and, if you like beer, bring lots of it. it's darned expensive in the bahamas....
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Old 12-09-2012, 12:48   #7
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Re: Gulf stream. Educate me

Just a few more thoughts. Motoring across is common even for sailboats with small outboards. I know a guy who does it in a C24 and a 6hp outboard. There are also guys who have gone from Miami to Bimini on jet skis and in Hobie 16s. Of course small boats like these need a good weather window and most likely at least let others know they are going and if they are smart go with others.

A lot of the posts here have offered good tips, but so far my earlier post is the only one I have seen suggesting you try and go with a group. Even for an experienced sailor there is an additional safety margin in a group and for someone crossing the first time the reduction in worry is worth the effort.

There is no real agreement on the best place to leave from and arrive at. Leaving from points South is a double edge sword. It is usually an easier but longer trip and many folks dislike Ft. Lauderdale/Miami due to the crowds and high prices. Places North of Miami often have much lower prices, smaller or no crowds, and if you are coming from the Gulf closer access to the canal that cuts across Florida.

This is just my personal opinion based on a small sample but Lake Worth seems to have friendly folks who are nicer to wait around for the weather window with and form a group for crossing.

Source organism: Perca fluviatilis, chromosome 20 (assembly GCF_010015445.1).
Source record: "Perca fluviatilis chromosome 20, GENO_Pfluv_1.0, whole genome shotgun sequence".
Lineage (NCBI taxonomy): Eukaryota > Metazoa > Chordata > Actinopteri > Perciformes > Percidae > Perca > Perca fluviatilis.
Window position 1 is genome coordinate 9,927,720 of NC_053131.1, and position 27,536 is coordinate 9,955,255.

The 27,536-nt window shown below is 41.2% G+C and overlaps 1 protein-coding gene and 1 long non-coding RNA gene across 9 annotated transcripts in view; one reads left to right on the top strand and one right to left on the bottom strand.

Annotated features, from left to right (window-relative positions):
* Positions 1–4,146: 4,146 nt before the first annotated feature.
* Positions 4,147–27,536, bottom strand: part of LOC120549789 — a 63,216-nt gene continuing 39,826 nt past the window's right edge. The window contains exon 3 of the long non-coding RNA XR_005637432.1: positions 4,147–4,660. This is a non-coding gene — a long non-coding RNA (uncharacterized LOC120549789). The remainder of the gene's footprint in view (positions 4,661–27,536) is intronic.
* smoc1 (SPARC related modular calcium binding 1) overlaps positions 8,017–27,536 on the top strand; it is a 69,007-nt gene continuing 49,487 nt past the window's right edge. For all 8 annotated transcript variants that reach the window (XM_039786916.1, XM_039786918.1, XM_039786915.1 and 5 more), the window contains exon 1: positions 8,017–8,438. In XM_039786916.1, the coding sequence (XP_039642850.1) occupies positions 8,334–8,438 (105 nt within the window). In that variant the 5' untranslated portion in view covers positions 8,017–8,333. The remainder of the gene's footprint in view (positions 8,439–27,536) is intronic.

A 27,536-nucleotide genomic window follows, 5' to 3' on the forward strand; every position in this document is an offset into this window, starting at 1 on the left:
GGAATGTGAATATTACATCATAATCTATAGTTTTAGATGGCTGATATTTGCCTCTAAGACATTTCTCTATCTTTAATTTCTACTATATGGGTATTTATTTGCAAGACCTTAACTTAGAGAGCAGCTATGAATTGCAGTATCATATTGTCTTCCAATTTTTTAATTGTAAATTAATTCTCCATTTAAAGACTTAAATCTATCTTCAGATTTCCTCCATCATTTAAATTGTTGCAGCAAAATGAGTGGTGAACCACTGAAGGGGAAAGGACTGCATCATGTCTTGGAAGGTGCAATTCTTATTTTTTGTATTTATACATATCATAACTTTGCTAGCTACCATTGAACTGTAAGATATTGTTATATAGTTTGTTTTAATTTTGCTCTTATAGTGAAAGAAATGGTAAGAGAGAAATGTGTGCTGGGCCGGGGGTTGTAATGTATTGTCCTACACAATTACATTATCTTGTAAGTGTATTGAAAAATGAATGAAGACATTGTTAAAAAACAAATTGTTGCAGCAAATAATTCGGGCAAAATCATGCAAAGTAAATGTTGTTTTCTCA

There is no right answer to this question, just personal choice.
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Old 12-09-2012, 12:58   #8
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Re: Gulf stream. Educate me

Just went across from Ft L to Freeport last Friday night. Winds were light from the SE, so the sea was very flat. We had about 95 miles to cover, so we opted to leave around 5pm so as to arrive in daylight the following morning. I think we had a rhumb line course of roughly 74 degrees for which we typically needed to steer ~105-110 degrees to make our COG match up (but frankly we paid little to no attention to our actual heading and simply adjusted the autopilot to maintain our proper COG as the current strength changed). Had to keep watch for some of the cruise ships and freighters in the area, but night time made it actually easier to spot these at a distance. Only odd thing was what we could only hypothesize as a long-line fishing set that was about 30 miles into the trip- lots of small floats spaced 300 yards apart each topped with a green light. Initially it looked like a small fleet of boats all heading the same direction as we couldn't see the floats and believed we were seeing a bow light.

http://passageweather.com/ has a good Gulf Stream forecast. Pretty much just avoid any significant winds with a northerly component and you should be fine.
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Old 12-09-2012, 13:12   #9
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Re: Gulf stream. Educate me

My most common landfall in the Bahamas is West End, Grand Bahama. Often I leave from Palm Beach/Lake Worth. If the winds are predicted be be blowing more than 15 knots out of the ESE through SSE, I may head down the ditch and leave from Fort Lauderdale instead.

The worse was leaving from Angelfish creek bound for Bimini when predicted 25 knots winds turned into 35. Close hauled sailing all night in a 26-footer was no fun. My last crossing to the Bahamas was during a prolonged period of northerly winds, the one day, the winds dropped to 8-10. A little lumpy in those conditions, but not too bad on a Hunter 30.

Personally, I prefer not to buddy boat as that means altering what I think is best for me - when to leave, my comfortable rate of travel, etc. I feel there's usually someone with in VHF range without the need buddy boat.